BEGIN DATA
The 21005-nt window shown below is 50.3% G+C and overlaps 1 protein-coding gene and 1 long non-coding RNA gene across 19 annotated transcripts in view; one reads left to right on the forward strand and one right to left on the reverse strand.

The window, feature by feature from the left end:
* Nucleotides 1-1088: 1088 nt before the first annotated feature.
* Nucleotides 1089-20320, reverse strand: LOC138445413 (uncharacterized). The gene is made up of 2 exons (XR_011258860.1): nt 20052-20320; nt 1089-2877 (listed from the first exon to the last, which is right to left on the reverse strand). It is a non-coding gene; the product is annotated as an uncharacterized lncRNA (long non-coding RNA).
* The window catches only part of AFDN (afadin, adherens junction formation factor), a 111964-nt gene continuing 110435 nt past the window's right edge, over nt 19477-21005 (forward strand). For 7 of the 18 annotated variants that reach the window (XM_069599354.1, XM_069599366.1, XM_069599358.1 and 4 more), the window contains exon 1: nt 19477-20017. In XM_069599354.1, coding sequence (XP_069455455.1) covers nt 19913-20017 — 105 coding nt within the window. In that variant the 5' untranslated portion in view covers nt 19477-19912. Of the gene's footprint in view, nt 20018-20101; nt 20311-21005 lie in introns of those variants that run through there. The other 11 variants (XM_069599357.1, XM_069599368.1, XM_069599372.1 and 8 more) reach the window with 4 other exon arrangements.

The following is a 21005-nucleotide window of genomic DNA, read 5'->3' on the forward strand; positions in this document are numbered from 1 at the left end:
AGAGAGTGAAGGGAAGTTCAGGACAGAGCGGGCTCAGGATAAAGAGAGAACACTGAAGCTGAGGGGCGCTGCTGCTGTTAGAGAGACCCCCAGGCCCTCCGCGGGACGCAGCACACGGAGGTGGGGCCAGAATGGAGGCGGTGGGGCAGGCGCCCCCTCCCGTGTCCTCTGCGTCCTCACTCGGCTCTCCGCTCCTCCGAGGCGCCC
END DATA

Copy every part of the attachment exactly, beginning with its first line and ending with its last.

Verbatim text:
The 21005-nt window shown below is 50.3% G+C and overlaps 1 protein-coding gene and 1 long non-coding RNA gene across 19 annotated transcripts in view; one reads left to right on the forward strand and one right to left on the reverse strand.

The window, feature by feature from the left end:
* Nucleotides 1-1088: 1088 nt before the first annotated feature.
* Nucleotides 1089-20320, reverse strand: LOC138445413 (uncharacterized). The gene is made up of 2 exons (XR_011258860.1): nt 20052-20320; nt 1089-2877 (listed from the first exon to the last, which is right to left on the reverse strand). It is a non-coding gene; the product is annotated as an uncharacterized lncRNA (long non-coding RNA).
* The window catches only part of AFDN (afadin, adherens junction formation factor), a 111964-nt gene continuing 110435 nt past the window's right edge, over nt 19477-21005 (forward strand). For 7 of the 18 annotated variants that reach the window (XM_069599354.1, XM_069599366.1, XM_069599358.1 and 4 more), the window contains exon 1: nt 19477-20017. In XM_069599354.1, coding sequence (XP_069455455.1) covers nt 19913-20017 — 105 coding nt within the window. In that variant the 5' untranslated portion in view covers nt 19477-19912. Of the gene's footprint in view, nt 20018-20101; nt 20311-21005 lie in introns of those variants that run through there. The other 11 variants (XM_069599357.1, XM_069599368.1, XM_069599372.1 and 8 more) reach the window with 4 other exon arrangements.

The following is a 21005-nucleotide window of genomic DNA, read 5'->3' on the forward strand; positions in this document are numbered from 1 at the left end:
AGAGAGTGAAGGGAAGTTCAGGACAGAGCGGGCTCAGGATAAAGAGAGAACACTGAAGCTGAGGGGCGCTGCTGCTGTTAGAGAGACCCCCAGGCCCTCCGCGGGACGCAGCACACGGAGGTGGGGCCAGAATGGAGGCGGTGGGGCAGGCGCCCCCTCCCGTGTCCTCTGCGTCCTCACTCGGCTCTCCGCTCCTCCGAGGCGCCC